Former leader Nigel Farage quits UKIP

Image source, AFP/Getty Images

Nigel Farage has quit UKIP, saying the party's leader Gerard Batten seems to be obsessed with Islam and ex-English Defence League leader Tommy Robinson.

Speaking on LBC radio, the former leader of the Eurosceptic party said he made the decision with a "heavy heart".

But he said he did not "recognise" the party anymore and it was turning a blind eye to extremist politics.

Mr Batten survived a vote of no confidence on Monday, after he appointed Mr Robinson as an adviser.

However, the party's ruling body said it did not endorse Mr Robinson's appointment and he was barred from membership "through his associations".

Mr Farage - who joined the party's forerunner, the Anti-Federalist League, in 1992 - said he had worked "tirelessly" for UKIP with the aim of forcing a vote to "get us back our independence" from the EU.

But he said under Mr Batten's leadership "a lot has changed".

"[Mr Batten] seems to be pretty obsessed with the issue of Islam, not just Islamic extremism, but Islam, and UKIP wasn't founded to be a party fighting a religious crusade," he said.

"[He is] also obsessed with this figure Tommy Robinson..."

Mr Farage said the association of the former EDL leader brought "scuffles" and "violence" to the party, adding: "Many have criminal records, some pretty serious, and all of it has been dragging UKIP away from being an electoral party into a party of street activism."

Media caption,
In October, Mr Batten called Tommy Robinson is a "tremendously brave man"

Mr Batten and Mr Robinson, whose real name is Stephen Yaxley-Lennon, are due to appear together at a pro-Brexit march this weekend. Mr Farage said the "image" that will give Brexit is "something that our enemies will use against us for perhaps many years to come".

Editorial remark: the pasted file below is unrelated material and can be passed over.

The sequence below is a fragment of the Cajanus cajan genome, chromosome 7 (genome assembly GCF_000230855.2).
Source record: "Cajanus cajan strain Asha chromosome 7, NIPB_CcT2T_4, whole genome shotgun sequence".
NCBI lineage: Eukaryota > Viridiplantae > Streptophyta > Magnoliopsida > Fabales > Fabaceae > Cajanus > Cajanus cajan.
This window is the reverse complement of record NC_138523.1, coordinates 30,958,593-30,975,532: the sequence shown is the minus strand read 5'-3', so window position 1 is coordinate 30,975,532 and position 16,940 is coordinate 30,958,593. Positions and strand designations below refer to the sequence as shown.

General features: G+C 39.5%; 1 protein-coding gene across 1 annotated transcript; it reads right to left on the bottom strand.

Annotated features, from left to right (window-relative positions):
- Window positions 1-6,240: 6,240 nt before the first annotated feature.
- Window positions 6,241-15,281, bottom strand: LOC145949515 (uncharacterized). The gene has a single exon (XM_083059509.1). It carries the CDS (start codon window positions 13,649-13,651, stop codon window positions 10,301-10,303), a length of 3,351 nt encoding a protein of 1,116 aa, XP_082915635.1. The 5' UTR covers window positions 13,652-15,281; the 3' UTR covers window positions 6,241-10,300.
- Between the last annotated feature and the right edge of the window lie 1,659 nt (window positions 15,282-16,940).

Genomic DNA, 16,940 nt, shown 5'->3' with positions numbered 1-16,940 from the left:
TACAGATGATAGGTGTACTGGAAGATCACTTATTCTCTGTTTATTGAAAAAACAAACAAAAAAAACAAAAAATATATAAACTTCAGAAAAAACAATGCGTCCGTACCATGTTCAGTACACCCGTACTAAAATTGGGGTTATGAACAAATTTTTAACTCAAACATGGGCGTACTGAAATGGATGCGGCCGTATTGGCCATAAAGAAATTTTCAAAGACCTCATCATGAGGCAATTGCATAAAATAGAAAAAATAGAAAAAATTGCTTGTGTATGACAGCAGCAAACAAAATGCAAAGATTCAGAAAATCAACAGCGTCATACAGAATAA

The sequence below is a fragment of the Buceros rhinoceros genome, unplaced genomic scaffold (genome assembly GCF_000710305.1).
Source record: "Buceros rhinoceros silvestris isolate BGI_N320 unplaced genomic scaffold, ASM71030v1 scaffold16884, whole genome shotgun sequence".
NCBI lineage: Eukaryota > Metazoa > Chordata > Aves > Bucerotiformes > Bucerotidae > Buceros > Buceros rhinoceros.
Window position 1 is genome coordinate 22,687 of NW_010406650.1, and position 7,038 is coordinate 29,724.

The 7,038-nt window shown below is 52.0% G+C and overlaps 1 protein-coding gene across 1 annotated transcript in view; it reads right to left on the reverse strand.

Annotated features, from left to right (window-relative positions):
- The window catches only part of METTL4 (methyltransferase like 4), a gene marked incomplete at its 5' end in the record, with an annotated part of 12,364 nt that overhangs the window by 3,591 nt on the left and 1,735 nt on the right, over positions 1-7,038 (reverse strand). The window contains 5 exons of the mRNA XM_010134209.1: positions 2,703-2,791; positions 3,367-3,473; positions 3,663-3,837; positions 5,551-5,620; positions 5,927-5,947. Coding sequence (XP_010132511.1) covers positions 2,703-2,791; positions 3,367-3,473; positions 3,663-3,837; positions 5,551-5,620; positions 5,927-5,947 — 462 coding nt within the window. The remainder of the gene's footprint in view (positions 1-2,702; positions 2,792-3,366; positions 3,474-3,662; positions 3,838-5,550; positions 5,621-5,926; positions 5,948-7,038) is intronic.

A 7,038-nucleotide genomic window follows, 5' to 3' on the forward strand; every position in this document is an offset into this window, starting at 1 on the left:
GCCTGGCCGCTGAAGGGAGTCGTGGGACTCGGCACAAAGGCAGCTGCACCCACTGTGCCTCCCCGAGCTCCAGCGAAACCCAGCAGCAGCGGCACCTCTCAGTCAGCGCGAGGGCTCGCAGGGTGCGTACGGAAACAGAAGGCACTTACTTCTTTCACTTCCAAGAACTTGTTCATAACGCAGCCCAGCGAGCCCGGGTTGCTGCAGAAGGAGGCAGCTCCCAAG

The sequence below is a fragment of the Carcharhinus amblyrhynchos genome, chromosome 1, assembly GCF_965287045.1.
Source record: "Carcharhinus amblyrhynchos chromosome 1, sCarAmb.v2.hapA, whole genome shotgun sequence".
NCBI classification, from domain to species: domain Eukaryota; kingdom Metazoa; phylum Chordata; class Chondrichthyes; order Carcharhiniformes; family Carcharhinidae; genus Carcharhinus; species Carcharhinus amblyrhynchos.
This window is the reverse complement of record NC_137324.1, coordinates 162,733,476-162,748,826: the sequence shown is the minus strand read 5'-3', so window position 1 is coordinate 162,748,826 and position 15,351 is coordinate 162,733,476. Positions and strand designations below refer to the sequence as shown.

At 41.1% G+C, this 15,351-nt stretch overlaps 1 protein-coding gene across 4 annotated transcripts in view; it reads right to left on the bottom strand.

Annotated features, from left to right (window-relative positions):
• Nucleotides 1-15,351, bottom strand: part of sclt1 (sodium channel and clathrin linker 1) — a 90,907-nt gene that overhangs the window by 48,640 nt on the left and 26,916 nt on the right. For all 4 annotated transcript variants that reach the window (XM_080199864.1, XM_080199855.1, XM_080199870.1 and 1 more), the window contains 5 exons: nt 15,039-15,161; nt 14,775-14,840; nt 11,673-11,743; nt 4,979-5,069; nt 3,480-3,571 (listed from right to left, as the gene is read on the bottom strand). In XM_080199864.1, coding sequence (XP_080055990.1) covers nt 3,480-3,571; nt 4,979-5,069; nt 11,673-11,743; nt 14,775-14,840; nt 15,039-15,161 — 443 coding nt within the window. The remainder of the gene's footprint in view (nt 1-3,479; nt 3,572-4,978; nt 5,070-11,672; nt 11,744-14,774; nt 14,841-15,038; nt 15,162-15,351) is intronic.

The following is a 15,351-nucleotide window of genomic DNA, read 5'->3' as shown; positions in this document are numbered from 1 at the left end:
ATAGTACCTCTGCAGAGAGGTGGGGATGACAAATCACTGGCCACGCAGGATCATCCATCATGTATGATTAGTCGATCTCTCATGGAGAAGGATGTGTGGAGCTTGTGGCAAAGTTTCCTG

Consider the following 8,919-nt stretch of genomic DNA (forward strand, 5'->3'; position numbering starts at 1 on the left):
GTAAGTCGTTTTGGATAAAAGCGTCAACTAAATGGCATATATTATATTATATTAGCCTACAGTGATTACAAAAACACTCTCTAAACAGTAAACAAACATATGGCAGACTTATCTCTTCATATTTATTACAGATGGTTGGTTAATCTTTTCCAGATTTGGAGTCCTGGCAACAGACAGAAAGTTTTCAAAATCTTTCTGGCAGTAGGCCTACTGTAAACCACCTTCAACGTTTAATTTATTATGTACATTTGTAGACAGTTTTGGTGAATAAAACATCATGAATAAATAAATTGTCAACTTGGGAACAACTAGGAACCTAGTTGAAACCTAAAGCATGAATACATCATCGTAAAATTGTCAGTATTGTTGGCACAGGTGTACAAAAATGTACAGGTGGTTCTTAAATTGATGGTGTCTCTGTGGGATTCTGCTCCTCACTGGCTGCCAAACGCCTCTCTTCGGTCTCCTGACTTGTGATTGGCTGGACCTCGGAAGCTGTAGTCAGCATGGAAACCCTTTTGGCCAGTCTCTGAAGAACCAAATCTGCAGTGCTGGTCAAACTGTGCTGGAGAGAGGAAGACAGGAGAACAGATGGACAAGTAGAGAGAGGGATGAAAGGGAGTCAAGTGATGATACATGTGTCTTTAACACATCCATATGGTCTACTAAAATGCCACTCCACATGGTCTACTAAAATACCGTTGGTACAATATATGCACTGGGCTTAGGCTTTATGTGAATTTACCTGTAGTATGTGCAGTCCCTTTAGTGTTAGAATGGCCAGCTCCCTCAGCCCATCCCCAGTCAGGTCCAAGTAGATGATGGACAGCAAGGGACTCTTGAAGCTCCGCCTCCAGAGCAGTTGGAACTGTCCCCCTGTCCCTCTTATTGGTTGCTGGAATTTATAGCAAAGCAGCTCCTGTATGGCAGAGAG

"Damaging UKIP is one thing, damaging the Brexit cause is even worse," he added. "The brand has now been so damaged, so tarnished, that it is not able to pick up and won't be able to pick up the political opportunity that is there staring it in the face."

'Committed to a true Brexit'

After Mr Farage quit the party, Mr Batten said he gave "full credit" to him for the part he played in winning the 2016 EU referendum for the Leave side, but said Mr Farage had "left the party in spirit" after the vote.

Mr Batten also said: "[UKIP] stood on the edge of destruction in February 2018 and Nigel chose to play no part in rescuing it. I am pleased that I was able to do precisely that.

"Under my leadership, the party has been saved financially, recruited thousands of more members, and we have risen in the polls. We are going from strength to strength."

He added: "I am not going to return like with like in this instance and instead wish Nigel well in his media career. I doubt he will be asking me to go on his show."